RegulatorAn example of a regulator system with a first stage, two second stages (primary and secondary), a low pressure inflator hose, and gauges.
Yoke Valve vs. DIN ValveA Yoke Valve tightens on to a tank valve and a DIN valve screws into the tank. Tank valves are specific for one type or the other. Product photos from www.leisurepro.com.
Understanding Regulators Part 1
Often just called a regulator, the equipment that delivers a diver’s air is made up of several parts. The first stage is the piece that attaches to the tank and from the first stage most systems include two second stages (a primary and a secondary regulator which we breath from), a low pressure inflator hose that connects to and delivers air to the BCD, and a gauge system or transmitter that shows tank pressure.
What Do Regulators Really Do?
We know a regulator gets the air from our tank to us, but there is a bit more to it. The air in our scuba tanks is compressed and at high-pressure that we cannot breathe directly. At the first stage, air is reduced to an intermediate pressure; the regulator reduces this pressure to ambient pressure. The second stage reduces the pressure again to what a diver can breathe.
Regulators operate by demand systems, so as a diver inhales they open a valve that lets the air come out. Air will also be released by using the purge button on the front of the second stage, which trips the demand valve. If a regulator ever was to malfunction, they are designed to fail-safe in an open position and the regulator will free-flow. This is why breathing off a free-flowing regulator is practiced in open water classes. It is possible to breathe off a free-flowing regulator and a diver will then make a safe, slow ascent to the surface because the air is depleting from the tank very quickly.
What’s the Difference Between Regulators?
There are many different styles and features available on regulators and new technologies come out every day. The first place to start is a reputable dive center. Knowledgeable staff will be able to show you different types and some shops might even be able to let you try out different regulators in a pool.
Many different features are available and costs can vary, but pretty much any regulator on the market will be fine for recreational diving in warm waters up to 130ft. In my opinion, if you are buying from a scuba equipment dealer and a regulator made by a known brand, you can rest easy that it’s a good regulator. Dive gear is tested and re-tested constantly before ending up on a shelf, so you know it’s going to keep you safe as long as it’s used correctly and taken care of. Used gear can be just fine to purchase but it's important to have it inspected and serviced if you don't know what sort of use it's had prior.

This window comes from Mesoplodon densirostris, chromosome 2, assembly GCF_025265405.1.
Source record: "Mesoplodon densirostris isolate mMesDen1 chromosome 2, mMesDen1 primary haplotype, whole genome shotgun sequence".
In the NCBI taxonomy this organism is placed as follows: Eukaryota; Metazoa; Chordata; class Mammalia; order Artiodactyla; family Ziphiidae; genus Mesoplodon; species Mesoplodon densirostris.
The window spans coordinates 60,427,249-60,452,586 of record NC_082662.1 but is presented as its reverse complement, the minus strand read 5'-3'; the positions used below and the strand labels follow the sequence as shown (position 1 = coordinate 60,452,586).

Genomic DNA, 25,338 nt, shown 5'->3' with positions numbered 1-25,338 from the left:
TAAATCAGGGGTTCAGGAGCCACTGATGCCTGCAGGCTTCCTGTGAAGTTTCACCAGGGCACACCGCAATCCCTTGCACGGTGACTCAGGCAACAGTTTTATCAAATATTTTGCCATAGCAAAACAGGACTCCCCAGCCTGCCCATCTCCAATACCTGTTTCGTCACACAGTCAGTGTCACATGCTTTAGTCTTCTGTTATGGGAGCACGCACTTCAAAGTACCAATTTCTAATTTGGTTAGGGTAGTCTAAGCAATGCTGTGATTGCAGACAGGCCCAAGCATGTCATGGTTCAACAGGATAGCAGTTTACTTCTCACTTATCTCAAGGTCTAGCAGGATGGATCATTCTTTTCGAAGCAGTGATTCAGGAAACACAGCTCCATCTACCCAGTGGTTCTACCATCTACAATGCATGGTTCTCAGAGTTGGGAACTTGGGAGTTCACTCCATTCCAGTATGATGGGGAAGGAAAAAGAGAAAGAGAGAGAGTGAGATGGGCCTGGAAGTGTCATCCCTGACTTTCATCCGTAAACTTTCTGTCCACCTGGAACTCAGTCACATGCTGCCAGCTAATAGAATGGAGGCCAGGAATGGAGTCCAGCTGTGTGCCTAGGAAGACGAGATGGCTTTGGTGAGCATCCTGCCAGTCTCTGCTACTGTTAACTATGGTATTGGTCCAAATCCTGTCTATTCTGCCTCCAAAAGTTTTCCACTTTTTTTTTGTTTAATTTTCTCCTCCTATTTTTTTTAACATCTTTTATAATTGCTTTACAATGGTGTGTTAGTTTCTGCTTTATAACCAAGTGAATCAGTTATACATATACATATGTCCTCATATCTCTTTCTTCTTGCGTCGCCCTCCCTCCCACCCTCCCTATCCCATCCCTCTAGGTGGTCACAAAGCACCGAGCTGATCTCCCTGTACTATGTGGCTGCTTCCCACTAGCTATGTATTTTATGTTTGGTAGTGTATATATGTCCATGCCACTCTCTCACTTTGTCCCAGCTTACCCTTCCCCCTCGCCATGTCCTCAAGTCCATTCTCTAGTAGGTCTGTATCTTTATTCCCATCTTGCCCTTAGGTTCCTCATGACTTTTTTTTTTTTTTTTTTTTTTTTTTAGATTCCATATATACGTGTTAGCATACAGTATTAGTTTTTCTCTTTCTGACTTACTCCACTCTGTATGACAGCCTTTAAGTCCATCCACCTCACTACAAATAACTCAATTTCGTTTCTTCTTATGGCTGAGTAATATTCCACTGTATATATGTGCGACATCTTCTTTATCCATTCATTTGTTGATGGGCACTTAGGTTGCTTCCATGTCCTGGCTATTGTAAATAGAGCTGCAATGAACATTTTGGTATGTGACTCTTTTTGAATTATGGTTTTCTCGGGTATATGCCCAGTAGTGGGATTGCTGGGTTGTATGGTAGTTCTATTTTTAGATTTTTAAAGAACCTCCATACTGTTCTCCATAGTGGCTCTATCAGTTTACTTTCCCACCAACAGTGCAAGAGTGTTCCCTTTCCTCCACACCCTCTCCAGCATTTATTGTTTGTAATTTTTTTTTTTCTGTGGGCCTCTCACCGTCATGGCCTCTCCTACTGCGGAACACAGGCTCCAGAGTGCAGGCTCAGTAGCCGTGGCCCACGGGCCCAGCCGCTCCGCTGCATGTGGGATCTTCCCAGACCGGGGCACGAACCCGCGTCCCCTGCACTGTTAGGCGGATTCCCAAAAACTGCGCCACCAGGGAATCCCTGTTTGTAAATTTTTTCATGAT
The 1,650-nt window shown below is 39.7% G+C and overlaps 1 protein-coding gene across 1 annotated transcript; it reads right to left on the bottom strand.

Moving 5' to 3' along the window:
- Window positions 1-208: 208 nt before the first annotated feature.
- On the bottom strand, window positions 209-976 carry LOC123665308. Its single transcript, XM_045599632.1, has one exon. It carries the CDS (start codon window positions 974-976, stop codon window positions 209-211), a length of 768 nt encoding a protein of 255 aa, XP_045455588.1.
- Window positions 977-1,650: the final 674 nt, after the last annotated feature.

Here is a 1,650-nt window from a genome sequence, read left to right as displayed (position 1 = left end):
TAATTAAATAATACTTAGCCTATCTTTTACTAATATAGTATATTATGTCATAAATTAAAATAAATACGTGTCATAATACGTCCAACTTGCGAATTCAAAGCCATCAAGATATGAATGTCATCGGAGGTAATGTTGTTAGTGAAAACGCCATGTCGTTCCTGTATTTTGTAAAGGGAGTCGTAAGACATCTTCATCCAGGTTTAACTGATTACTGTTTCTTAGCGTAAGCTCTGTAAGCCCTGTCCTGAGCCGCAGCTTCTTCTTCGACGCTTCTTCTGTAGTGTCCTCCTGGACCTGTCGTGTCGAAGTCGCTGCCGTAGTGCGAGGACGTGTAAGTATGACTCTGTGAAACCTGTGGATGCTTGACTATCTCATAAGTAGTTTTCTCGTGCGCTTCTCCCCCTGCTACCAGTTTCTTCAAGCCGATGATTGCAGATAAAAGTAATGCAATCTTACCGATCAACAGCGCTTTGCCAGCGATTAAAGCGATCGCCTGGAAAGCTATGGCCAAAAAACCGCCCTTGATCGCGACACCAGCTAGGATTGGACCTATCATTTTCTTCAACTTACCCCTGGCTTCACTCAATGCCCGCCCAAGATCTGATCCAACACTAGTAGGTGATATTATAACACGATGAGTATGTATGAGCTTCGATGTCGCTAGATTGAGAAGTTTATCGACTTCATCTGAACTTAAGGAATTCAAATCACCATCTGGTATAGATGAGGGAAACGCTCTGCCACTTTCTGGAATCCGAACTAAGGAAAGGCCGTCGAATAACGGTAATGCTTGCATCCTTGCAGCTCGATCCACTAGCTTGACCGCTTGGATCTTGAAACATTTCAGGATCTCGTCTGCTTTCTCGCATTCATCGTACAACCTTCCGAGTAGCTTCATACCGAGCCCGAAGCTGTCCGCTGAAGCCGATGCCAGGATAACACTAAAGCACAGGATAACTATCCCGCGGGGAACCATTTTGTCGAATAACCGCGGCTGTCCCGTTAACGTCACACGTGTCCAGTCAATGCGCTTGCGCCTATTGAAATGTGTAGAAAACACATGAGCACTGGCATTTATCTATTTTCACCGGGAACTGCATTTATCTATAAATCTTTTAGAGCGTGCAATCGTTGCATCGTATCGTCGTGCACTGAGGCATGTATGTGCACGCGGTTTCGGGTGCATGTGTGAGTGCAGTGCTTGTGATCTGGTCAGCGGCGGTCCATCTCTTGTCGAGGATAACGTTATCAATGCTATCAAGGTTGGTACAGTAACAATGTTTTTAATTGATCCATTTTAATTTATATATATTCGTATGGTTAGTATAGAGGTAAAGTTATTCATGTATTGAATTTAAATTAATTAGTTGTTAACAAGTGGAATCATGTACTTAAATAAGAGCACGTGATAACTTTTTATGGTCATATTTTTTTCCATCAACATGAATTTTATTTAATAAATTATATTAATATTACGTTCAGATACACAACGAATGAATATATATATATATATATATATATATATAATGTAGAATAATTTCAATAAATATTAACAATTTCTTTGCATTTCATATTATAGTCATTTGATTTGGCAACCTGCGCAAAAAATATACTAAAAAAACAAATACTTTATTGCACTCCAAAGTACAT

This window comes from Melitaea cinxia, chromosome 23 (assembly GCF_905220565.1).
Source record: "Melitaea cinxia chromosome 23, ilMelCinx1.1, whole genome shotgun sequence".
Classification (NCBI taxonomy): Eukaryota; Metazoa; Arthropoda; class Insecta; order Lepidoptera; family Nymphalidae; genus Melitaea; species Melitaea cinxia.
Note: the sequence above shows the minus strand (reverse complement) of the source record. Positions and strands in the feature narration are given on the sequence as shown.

Here are some of the major differences:
Yoke Vs. DIN
First stages come in two configurations: DIN or Yoke. A DIN fitting screws directly into the tank making them the safest fit on a tank. In the past they were limited to only the European market, but they are gaining popularity, especially in technical diving. They also take pressure up to 200-300bar (3000-4000psi) where Yoke fittings can only handle pressure up to 232bar (3500psi). Yoke fittings are by far the most popular worldwide and screw over the tank. There are converters for both so either can be used on either tank with an adaptor.
Diaphragm vs. Piston
In the first stage, these two systems convert tank pressure to intermediate pressure. Piston systems tend to be less expensive and have a fairly simple design and high performance. Diaphragm systems are more complex with more moving parts and slightly lower performance. Diaphragm systems can be environmentally sealed which allows them to work in cold or dirty environments (more on special diving conditions later).
Balanced vs. Unbalanced
An unbalanced system is affected by pressure from depth and tank pressure so they will take slightly more effort to breathe from at deeper depths and as the tank becomes emptier. Balanced first stages are more expensive but there will be no noticeable difference in performance at depth or tank pressure. There are also overbalanced systems that increase airflow as depth increases. These are great, although they are very sensitive; sometimes there is more of a potential for free flowing - mostly when jumping in the water, etc.
Regulators for Special Diving Conditions
To dive in harsh environments such as near freezing water or water that has lots of particles a regulator needs to be environmentally sealed. These systems protect the internal hardware from interacting with the water, reduce the likelihood of freezing up and prevent particles from getting into the system and causing damage.
Stay tuned for part 2 discussing second stages, special features, and how to care for your regulator.
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